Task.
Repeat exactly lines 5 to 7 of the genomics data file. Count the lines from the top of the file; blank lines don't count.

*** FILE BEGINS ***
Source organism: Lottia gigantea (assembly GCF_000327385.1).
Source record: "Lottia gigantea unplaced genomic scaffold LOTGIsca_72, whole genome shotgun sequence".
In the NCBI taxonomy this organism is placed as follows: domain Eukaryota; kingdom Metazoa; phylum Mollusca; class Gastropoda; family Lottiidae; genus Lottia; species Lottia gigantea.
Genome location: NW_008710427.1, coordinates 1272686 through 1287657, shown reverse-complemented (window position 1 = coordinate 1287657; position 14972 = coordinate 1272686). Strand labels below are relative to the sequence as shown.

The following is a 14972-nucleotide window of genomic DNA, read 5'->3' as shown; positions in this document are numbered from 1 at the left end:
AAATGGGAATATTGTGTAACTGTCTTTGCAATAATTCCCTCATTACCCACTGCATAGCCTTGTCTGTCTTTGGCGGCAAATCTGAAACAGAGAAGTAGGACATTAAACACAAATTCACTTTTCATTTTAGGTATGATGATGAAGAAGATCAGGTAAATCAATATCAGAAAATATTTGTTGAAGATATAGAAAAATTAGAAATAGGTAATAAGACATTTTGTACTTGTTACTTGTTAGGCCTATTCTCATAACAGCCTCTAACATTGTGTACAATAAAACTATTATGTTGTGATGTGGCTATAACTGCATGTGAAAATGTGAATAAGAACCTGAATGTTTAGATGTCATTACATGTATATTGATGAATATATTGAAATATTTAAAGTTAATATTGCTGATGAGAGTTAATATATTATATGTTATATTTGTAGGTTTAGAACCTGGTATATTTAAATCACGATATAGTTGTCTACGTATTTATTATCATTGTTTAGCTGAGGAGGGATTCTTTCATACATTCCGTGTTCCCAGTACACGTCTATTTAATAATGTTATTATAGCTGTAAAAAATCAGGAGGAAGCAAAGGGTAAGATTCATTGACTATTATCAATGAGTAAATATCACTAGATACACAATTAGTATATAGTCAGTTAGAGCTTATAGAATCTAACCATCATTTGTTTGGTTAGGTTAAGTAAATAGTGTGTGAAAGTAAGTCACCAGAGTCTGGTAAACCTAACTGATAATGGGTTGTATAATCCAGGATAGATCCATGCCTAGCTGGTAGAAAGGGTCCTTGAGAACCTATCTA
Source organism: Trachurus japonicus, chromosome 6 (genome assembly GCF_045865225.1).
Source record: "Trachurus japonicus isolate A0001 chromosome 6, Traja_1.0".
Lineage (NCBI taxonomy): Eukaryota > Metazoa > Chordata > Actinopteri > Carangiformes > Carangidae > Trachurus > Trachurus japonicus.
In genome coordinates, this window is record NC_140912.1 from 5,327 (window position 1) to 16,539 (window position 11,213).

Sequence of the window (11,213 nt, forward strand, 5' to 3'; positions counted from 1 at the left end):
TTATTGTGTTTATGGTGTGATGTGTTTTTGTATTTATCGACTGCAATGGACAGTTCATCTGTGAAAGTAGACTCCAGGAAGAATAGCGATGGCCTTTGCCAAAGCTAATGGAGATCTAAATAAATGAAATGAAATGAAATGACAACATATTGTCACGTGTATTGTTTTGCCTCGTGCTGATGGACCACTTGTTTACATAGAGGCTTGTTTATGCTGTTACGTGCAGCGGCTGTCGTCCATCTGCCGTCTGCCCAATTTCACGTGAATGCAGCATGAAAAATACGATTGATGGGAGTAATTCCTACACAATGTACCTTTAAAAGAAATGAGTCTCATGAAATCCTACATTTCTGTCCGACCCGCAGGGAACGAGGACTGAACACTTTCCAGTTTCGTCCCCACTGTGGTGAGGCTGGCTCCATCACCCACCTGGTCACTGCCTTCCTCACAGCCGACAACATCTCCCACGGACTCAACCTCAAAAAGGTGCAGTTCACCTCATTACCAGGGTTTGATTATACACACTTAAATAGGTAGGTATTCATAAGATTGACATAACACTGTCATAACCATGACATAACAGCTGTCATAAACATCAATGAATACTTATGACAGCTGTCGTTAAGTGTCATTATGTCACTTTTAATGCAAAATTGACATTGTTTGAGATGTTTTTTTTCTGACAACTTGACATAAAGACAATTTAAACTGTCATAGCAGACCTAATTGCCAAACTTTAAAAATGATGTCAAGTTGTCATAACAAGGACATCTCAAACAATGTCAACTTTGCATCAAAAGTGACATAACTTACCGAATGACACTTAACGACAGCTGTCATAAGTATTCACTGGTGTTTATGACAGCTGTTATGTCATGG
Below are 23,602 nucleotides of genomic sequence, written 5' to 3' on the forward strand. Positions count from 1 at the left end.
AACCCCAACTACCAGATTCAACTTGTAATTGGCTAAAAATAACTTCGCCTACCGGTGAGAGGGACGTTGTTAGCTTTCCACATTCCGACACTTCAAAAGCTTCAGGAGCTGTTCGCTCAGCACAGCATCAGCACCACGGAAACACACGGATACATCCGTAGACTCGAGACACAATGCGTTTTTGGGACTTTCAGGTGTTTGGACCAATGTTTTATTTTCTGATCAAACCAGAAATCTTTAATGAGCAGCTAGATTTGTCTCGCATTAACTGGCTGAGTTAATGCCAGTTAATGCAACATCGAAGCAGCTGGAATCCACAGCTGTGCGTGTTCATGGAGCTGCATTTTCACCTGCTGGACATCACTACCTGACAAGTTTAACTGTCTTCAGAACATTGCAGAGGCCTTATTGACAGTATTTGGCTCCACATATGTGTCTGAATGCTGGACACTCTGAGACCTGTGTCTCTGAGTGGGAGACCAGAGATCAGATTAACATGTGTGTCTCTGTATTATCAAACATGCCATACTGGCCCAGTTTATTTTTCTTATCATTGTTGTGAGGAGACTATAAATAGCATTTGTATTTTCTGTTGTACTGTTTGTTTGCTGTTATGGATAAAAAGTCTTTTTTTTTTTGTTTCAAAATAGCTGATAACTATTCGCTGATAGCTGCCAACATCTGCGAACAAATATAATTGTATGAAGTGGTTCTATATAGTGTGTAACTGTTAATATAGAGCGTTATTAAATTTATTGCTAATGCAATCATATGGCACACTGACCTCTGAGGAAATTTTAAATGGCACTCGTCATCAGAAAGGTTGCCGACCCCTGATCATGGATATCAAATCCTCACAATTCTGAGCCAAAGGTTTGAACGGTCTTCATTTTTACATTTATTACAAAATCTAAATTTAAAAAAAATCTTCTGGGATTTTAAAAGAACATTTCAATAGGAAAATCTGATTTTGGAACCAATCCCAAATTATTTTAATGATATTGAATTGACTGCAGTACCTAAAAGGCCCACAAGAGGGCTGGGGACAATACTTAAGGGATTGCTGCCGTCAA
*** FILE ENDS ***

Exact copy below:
The following is a 14972-nucleotide window of genomic DNA, read 5'->3' as shown; positions in this document are numbered from 1 at the left end:
AAATGGGAATATTGTGTAACTGTCTTTGCAATAATTCCCTCATTACCCACTGCATAGCCTTGTCTGTCTTTGGCGGCAAATCTGAAACAGAGAAGTAGGACATTAAACACAAATTCACTTTTCATTTTAGGTATGATGATGAAGAAGATCAGGTAAATCAATATCAGAAAATATTTGTTGAAGATATAGAAAAATTAGAAATAGGTAATAAGACATTTTGTACTTGTTACTTGTTAGGCCTATTCTCATAACAGCCTCTAACATTGTGTACAATAAAACTATTATGTTGTGATGTGGCTATAACTGCATGTGAAAATGTGAATAAGAACCTGAATGTTTAGATGTCATTACATGTATATTGATGAATATATTGAAATATTTAAAGTTAATATTGCTGATGAGAGTTAATATATTATATGTTATATTTGTAGGTTTAGAACCTGGTATATTTAAATCACGATATAGTTGTCTACGTATTTATTATCATTGTTTAGCTGAGGAGGGATTCTTTCATACATTCCGTGTTCCCAGTACACGTCTATTTAATAATGTTATTATAGCTGTAAAAAATCAGGAGGAAGCAAAGGGTAAGATTCATTGACTATTATCAATGAGTAAATATCACTAGATACACAATTAGTATATAGTCAGTTAGAGCTTATAGAATCTAACCATCATTTGTTTGGTTAGGTTAAGTAAATAGTGTGTGAAAGTAAGTCACCAGAGTCTGGTAAACCTAACTGATAATGGGTTGTATAATCCAGGATAGATCCATGCCTAGCTGGTAGAAAGGGTCCTTGAGAACCTATCTA
Source organism: Trachurus japonicus, chromosome 6 (genome assembly GCF_045865225.1).